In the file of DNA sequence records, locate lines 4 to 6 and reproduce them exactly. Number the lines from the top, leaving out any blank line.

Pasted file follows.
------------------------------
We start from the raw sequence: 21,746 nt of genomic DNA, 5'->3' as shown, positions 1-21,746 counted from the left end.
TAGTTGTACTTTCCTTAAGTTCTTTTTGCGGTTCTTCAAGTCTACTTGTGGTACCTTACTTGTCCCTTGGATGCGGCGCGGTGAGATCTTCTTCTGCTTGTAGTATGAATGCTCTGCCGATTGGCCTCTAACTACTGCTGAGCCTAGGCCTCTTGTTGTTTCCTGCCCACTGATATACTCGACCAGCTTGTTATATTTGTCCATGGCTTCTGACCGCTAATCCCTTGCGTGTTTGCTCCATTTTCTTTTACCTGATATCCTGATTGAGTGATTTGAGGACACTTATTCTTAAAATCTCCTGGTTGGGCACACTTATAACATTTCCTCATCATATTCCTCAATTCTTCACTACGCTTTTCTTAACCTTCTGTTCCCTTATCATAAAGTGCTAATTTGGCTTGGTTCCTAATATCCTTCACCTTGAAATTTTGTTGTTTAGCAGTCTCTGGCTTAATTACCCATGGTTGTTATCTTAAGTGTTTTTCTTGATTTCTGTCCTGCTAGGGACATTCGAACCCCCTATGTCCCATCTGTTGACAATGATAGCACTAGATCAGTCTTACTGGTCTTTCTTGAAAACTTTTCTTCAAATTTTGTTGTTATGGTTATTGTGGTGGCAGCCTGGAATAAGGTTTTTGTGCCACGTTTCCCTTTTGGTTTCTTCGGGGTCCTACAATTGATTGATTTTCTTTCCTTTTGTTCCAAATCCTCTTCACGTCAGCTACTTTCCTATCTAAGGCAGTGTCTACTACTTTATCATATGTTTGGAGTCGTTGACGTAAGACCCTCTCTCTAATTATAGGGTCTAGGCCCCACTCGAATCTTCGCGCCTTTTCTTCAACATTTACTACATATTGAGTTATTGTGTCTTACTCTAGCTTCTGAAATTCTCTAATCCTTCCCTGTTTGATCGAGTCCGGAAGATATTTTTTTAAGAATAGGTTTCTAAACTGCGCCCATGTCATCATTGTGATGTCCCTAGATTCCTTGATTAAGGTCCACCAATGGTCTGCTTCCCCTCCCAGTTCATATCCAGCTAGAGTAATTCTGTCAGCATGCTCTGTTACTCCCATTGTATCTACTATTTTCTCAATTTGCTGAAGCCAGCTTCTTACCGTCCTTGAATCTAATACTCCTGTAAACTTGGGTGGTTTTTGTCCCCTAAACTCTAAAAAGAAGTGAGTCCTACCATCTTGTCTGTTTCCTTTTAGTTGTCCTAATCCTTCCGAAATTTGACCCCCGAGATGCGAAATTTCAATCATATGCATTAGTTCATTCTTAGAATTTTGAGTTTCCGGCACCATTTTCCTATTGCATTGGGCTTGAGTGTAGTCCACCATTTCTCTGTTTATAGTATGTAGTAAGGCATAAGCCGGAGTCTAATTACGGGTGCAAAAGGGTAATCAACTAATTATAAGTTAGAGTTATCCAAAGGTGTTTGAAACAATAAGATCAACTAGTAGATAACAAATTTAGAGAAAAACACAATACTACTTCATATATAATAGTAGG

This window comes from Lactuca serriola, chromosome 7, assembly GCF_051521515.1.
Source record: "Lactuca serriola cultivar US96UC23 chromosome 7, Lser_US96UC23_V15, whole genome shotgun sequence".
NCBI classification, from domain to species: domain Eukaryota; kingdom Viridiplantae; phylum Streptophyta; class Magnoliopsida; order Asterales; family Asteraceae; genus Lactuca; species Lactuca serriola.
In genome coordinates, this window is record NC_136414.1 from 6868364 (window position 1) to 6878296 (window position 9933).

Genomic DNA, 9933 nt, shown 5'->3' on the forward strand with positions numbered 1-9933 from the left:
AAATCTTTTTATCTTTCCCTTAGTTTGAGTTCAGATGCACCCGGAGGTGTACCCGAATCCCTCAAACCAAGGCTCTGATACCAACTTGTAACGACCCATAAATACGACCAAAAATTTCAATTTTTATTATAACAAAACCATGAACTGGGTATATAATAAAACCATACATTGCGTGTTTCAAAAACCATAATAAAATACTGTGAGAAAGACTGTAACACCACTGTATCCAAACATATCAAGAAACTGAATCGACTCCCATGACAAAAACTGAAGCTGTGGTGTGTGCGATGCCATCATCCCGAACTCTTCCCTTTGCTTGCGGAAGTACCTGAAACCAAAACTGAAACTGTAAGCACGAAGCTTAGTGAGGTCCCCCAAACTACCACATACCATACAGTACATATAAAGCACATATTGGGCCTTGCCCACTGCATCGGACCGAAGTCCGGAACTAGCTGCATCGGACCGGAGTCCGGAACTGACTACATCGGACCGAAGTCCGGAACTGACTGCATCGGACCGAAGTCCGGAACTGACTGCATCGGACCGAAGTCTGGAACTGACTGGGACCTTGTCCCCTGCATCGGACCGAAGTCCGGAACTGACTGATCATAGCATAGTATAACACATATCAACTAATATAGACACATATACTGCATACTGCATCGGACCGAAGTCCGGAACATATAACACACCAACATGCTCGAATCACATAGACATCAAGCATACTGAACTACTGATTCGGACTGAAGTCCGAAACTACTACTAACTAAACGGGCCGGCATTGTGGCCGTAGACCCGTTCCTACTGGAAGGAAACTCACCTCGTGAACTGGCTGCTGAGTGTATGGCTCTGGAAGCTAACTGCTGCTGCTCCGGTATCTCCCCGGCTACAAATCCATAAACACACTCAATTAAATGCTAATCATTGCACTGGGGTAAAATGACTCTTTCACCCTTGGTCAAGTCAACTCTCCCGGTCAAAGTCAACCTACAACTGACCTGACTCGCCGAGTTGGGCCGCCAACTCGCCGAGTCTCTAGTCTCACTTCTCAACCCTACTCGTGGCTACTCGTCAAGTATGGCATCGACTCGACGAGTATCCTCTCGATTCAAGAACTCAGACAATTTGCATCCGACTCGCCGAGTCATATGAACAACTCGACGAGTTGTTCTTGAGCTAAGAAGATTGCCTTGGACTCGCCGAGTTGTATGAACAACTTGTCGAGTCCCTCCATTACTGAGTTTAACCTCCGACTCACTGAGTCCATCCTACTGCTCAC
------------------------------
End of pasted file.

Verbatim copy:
Source record: "Lactuca serriola cultivar US96UC23 chromosome 7, Lser_US96UC23_V15, whole genome shotgun sequence".
NCBI classification, from domain to species: domain Eukaryota; kingdom Viridiplantae; phylum Streptophyta; class Magnoliopsida; order Asterales; family Asteraceae; genus Lactuca; species Lactuca serriola.
In genome coordinates, this window is record NC_136414.1 from 6868364 (window position 1) to 6878296 (window position 9933).